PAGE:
From the Editors
We are pleased to announce the upcoming release of the latest issue of Arab Studies Journal, Jadaliyya's sister organization under the umbrella of the Arab Studies Institute, and its peer-reviewed research publication arm. For more information about the Arab Studies Journal, please visit our About page here.
Revolutions, uprisings, demonstrations and protests have unfolded in ways both exultant and heartbreaking across North Africa and the Middle East in the last several months. As individuals, communities, citizenries, and populations tired of decades of a manipulation of history, a usurpation of resources, and a corruption of rulers finally said “enough!”, they have been continuously shattering archaic and problematic narratives whose time has long passed. The slow construction of new visions of citizenship and society illustrate both the depth of the fissures and the profound resilience of people who are disgusted with monarchical power and the sacrifices that go with it, neocolonial indigenous regimes, the increasing severity of Palestinian dispossession, and emerging sub-narratives being written by non-state actors. From a thirteenth century chronicle to twenty-first century refugees, to new configurations of Islam and authority in places as different as Morocco and Lebanon, the four articles featured in this issue of ASJ attend to the manner in which historical and political narratives play out in ways that resonate with what we are witnessing throughout the Middle East and North Africa today.
Our Spring 2011 issue (vol. 19, no.1) features the following articles: Mona Harb and Lara Deeb, “Culture as History and Landscape: Hizballah’s Efforts to Shape an Islamic Milieu in Lebanon”; Nadia Latif, “Fellahin, Fida’iyyin, Laji’in: Palestinian Camp Refugees in Lebanon as Authochtons”; Stacy Holden, “Pomp and Circumstance: Royal Symbolism and the ‘Id al-Kabir Sacrifice in Morocco”; and Prashant Keshavmurthy, “Finitude and the Authorship of Fiction: Muhammad ‘Awfi’s Preface to His Chronicle, Lubab al-Albab (The Piths of Intellects).”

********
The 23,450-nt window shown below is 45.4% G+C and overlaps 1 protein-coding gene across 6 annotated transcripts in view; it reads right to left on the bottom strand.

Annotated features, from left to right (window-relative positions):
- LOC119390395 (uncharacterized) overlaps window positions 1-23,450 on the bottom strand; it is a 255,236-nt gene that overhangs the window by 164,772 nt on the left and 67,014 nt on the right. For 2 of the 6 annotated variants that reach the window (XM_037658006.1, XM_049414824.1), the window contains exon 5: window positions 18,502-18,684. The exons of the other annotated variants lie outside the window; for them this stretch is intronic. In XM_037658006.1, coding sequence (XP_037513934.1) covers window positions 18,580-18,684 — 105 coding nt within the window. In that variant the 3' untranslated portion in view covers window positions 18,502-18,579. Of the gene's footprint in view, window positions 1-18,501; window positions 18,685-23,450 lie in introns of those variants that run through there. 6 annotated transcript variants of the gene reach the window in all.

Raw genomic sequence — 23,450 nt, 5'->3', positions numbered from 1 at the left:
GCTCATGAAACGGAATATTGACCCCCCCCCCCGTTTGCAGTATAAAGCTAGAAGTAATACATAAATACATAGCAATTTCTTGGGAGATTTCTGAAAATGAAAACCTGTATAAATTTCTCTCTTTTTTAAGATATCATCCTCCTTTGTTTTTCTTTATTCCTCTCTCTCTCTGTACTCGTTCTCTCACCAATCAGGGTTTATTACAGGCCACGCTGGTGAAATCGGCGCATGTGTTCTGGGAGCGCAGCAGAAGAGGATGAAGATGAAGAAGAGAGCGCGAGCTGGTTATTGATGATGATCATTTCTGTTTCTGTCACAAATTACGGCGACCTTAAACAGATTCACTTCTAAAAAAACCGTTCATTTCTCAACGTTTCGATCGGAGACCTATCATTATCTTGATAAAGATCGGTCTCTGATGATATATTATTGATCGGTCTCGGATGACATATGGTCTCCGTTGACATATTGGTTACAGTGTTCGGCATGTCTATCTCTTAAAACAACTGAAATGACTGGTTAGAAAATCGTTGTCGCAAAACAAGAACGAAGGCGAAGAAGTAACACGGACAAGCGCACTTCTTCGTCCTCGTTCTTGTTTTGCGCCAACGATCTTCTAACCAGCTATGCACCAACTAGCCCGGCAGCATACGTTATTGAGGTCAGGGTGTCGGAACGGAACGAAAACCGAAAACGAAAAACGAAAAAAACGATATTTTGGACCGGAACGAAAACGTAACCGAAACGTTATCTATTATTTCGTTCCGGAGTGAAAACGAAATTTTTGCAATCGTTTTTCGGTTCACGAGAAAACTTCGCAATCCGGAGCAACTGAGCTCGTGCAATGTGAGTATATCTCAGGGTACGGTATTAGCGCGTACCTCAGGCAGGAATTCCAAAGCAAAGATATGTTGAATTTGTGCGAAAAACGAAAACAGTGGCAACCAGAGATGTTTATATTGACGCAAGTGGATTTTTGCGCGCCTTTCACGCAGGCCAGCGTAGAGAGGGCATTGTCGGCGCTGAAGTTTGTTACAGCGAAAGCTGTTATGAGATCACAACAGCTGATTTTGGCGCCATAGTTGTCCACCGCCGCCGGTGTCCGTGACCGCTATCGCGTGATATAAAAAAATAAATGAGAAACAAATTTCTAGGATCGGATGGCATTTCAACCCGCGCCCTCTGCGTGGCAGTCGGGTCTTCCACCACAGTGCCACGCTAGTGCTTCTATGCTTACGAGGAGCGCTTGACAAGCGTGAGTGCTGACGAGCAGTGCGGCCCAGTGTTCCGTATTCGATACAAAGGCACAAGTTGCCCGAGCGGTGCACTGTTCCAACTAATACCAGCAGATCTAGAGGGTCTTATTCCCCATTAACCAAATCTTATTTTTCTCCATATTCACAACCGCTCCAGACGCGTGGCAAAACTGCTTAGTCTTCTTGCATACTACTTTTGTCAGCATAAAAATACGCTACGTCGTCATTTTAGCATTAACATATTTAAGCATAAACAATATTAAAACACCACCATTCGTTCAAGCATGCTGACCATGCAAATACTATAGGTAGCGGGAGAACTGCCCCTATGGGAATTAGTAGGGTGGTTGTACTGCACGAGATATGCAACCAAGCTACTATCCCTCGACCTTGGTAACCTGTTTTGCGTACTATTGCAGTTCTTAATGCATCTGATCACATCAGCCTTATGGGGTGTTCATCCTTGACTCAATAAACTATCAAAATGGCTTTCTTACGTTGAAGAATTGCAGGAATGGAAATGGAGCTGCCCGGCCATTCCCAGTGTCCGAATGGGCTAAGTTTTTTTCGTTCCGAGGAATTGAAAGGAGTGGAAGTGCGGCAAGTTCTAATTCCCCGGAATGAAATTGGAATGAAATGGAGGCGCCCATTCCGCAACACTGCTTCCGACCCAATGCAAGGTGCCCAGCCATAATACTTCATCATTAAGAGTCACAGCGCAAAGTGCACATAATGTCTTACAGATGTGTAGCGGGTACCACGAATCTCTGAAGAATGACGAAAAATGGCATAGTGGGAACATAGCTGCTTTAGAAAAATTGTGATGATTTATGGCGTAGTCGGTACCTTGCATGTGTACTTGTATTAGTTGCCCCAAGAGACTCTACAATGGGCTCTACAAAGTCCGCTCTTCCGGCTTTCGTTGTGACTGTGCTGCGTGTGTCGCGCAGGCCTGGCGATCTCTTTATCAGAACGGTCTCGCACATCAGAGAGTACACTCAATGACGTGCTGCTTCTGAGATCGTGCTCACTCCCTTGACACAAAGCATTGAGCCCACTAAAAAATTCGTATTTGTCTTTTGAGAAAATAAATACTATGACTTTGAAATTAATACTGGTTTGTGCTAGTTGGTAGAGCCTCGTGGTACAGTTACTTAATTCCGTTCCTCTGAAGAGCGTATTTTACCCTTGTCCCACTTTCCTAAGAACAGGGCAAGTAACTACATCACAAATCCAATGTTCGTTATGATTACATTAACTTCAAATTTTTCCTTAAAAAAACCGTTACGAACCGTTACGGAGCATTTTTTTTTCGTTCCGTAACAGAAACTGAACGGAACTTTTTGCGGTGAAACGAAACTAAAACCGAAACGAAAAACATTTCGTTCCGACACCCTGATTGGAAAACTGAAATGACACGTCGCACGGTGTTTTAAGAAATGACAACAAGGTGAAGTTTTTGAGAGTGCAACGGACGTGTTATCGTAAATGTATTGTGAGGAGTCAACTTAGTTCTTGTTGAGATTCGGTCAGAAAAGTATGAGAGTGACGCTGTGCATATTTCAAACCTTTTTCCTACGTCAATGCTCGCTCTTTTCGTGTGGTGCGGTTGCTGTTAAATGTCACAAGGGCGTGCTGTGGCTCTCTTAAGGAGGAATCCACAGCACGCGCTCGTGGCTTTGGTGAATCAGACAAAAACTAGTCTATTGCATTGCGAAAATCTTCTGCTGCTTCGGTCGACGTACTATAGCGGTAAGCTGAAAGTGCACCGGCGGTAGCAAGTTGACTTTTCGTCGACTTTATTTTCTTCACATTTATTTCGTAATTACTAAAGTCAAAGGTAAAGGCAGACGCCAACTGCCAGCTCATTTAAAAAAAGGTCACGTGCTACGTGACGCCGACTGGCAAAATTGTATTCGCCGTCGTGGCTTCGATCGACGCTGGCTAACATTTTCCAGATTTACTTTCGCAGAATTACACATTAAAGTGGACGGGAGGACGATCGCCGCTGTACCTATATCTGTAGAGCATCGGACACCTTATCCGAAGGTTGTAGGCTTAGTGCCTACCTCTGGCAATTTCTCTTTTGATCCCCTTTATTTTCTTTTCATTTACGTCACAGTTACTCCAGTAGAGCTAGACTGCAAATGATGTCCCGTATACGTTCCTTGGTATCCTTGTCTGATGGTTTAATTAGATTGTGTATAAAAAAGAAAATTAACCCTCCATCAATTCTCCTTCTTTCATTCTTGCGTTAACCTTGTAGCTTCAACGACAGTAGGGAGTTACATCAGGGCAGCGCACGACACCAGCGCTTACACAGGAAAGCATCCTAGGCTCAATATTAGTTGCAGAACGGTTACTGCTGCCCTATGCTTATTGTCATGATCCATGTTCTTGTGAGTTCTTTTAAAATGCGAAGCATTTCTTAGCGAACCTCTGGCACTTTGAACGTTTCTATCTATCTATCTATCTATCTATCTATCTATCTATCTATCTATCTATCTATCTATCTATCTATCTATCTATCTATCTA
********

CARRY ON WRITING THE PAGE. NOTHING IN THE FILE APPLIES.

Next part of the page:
This issue’s book review section attends to the materiality of cultural production and consumption, and attunes us to local and global politics, the power of economic interests, and the persistent presence of history. The section covers such diverse subjects as nineteenth-century Tunisia, masculinity in a Uyghur community in Xinjiang China, the US military’s devastating sieges of al-Falluja in 2004, and the scholarly networks of eighteenth-century polymath Murtada al-Zabidi. Many of the books reviewed examine the connections between neoliberalism, state violence, colonialism, and anti-colonial nationalism: Laleh Khalili and Jillian Schwedler’s edited volume, Policing and Prisons in the Middle East: Formations of Coercion; Hishaam D. Aidi’s Redeploying the State: Corporatism, Neoliberalism, and Coalition Politics; Richard C. Keller’s Colonial Madness: Psychiatry in French North Africa; Erez Manela’s The Wilsonian Moment: Self-Determination and the International Origins of Anticolonial Nationalism; Jennifer M. Dueck’s The Claims of Culture at Empire’s End: Syria and Lebanon under French Rule; and Hanan Kholoussy’s For Better, For Worse: The Marriage Crisis That Made Modern Egypt. Together, these reviews show what historical and political economic analyses can bring to current understandings of the recent uprisings across the Middle East and the challenges to come. The contested terrain of culture comes to the fore in reviews of Samia Mehrez’s Egypt’s Culture Wars: Politics and Practice; Suzanne Kassab’s Contemporary Arab Thought: Cultural Critique in Comparative Perspective; Rasha Salti and Ziad Antar’s Beirut Bereft: The Architecture of the Forsaken and Map of the Derelict; and Waleed Hazbun’s Beaches, Ruins, Resorts: The Politics of Tourism in the Arab World.
Sherene Seikaly and Nadya Sbaiti
Co-Editors, Arab Studies Journal
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